Mobile technology also opens up the potential for a big increase in homecare. Patients will be equipped with devices to fill out treatment and symptom diaries and monitoring equipment that can send data over the internet. Clinicians and nurses will be able to access patient monitoring ports to keep an eye on crucial data and receive alerts when necessary. This can make more patients less dependent on visits and give the professionals extra time with those who need more direct care.
All of this is creating a trend in which the NHS is increasing its investment in mobile technology. Stephen Roberts, managing director of public sector IT analyst firm Kable, says that, with the Nursing Technology Fund available and pilot projects on clinical mobility running in rural areas, organisations will spend more on laptops and tablets. “The bulk of NHS ICT spend comes from acute care, where we’re observing ramped-up investment in wireless networking platforms to support roaming clinical and administrative staff in larger hospitals,” he says. ”Technology on the whole is getting closer to the patient.”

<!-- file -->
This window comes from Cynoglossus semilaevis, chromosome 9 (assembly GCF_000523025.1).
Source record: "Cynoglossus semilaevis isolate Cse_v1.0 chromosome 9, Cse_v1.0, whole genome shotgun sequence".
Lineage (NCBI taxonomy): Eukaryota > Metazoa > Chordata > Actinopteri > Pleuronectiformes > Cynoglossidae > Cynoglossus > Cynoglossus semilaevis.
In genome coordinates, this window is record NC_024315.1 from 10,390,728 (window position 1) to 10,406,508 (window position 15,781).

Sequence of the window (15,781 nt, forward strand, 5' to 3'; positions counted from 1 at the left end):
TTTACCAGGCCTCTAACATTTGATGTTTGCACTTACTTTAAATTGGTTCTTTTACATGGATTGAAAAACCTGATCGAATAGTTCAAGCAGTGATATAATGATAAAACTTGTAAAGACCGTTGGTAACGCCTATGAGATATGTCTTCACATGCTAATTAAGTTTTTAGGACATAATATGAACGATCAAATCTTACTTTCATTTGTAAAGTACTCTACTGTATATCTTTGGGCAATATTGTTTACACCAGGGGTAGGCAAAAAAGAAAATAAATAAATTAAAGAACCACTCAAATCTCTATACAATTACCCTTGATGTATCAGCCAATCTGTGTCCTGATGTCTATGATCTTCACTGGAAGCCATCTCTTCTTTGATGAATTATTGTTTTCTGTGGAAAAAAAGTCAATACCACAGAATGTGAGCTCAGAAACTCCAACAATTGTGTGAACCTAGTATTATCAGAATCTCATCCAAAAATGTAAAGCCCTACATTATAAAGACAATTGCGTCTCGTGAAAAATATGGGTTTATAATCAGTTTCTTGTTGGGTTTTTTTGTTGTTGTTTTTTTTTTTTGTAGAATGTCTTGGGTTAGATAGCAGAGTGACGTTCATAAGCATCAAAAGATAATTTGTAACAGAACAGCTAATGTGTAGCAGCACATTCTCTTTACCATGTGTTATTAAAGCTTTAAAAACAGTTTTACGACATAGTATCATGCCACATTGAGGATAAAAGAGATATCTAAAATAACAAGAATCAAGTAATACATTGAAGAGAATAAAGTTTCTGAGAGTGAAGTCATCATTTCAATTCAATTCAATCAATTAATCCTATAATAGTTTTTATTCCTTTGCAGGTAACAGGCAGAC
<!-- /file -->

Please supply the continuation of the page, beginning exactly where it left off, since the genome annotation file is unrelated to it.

Research by Kable has shown that reducing costs and improving frontline efficiency are the top business priorities for NHS organisations. In May and June of 2014, it surveyed 200 public sector officials, mostly from IT departments, on what they saw their priorities to be. Among the results 79% of NHS respondents emphasised cost savings as a priority and 74% highlighted increasing frontline worker efficiency. The survey also highlighted that many respondents saw mobile technology as a key driver to achieving those priorities. In response to the question of what factors are most important when implementing mobile solutions, pricing and value came out on top at an average of 9.0 on a scale of 1-10; but the need for appropriate security accreditations is almost as high at 8.9. This is not surprising, given the sensitivity of health records and the fallout facing any organisations suffering a loss or data breach.
This makes it clear that the excitement around mobile technology has to be tempered by the financial realities and practical demands. New devices and software are offering plenty of options to take healthcare into communities, but the NHS has to work within its spending limits, and senior managers will have to make a convincing business case for individual investments. The big factor in favour will be the potential for savings. In the shorter term, organisations can reduce the need for support in data entry, and cut the time that healthcare professionals spend in travelling between patients and hospitals. In the longer term, they will be able to reduce their property estates as more care is delivered within communities.
There is also the argument that helping patients manage their conditions at home can reduce the demand for urgent and expensive interventions. Bringing these factors together is going to increase the move towards mobility in healthcare.